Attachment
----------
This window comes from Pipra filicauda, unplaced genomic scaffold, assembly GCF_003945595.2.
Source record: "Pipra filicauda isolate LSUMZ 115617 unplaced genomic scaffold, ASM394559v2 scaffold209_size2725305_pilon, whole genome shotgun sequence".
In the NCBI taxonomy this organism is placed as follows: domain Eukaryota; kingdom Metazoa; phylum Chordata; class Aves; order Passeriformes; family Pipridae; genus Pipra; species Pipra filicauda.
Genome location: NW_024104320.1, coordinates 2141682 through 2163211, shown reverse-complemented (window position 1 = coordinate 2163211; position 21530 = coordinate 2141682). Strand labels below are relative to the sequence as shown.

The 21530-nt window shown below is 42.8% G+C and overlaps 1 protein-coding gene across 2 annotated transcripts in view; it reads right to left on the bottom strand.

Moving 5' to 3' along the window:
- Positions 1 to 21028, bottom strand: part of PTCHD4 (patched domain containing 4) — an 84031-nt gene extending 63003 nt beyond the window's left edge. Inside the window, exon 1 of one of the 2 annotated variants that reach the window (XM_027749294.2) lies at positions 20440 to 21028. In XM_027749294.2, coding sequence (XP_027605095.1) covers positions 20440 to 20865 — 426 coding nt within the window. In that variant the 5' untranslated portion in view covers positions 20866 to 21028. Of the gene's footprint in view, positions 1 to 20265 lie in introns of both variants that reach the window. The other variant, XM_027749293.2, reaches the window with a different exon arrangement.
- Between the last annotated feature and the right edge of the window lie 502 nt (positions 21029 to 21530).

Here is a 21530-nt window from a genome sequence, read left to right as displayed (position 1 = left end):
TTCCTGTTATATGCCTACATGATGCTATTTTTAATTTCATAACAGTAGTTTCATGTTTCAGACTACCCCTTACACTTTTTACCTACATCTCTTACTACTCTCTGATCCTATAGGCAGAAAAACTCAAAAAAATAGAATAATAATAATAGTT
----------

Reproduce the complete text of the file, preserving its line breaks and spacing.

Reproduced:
This window comes from Pipra filicauda, unplaced genomic scaffold, assembly GCF_003945595.2.
Source record: "Pipra filicauda isolate LSUMZ 115617 unplaced genomic scaffold, ASM394559v2 scaffold209_size2725305_pilon, whole genome shotgun sequence".
In the NCBI taxonomy this organism is placed as follows: domain Eukaryota; kingdom Metazoa; phylum Chordata; class Aves; order Passeriformes; family Pipridae; genus Pipra; species Pipra filicauda.
Genome location: NW_024104320.1, coordinates 2141682 through 2163211, shown reverse-complemented (window position 1 = coordinate 2163211; position 21530 = coordinate 2141682). Strand labels below are relative to the sequence as shown.

The 21530-nt window shown below is 42.8% G+C and overlaps 1 protein-coding gene across 2 annotated transcripts in view; it reads right to left on the bottom strand.

Moving 5' to 3' along the window:
- Positions 1 to 21028, bottom strand: part of PTCHD4 (patched domain containing 4) — an 84031-nt gene extending 63003 nt beyond the window's left edge. Inside the window, exon 1 of one of the 2 annotated variants that reach the window (XM_027749294.2) lies at positions 20440 to 21028. In XM_027749294.2, coding sequence (XP_027605095.1) covers positions 20440 to 20865 — 426 coding nt within the window. In that variant the 5' untranslated portion in view covers positions 20866 to 21028. Of the gene's footprint in view, positions 1 to 20265 lie in introns of both variants that reach the window. The other variant, XM_027749293.2, reaches the window with a different exon arrangement.
- Between the last annotated feature and the right edge of the window lie 502 nt (positions 21029 to 21530).

Here is a 21530-nt window from a genome sequence, read left to right as displayed (position 1 = left end):
TTCCTGTTATATGCCTACATGATGCTATTTTTAATTTCATAACAGTAGTTTCATGTTTCAGACTACCCCTTACACTTTTTACCTACATCTCTTACTACTCTCTGATCCTATAGGCAGAAAAACTCAAAAAAATAGAATAATAATAATAGTT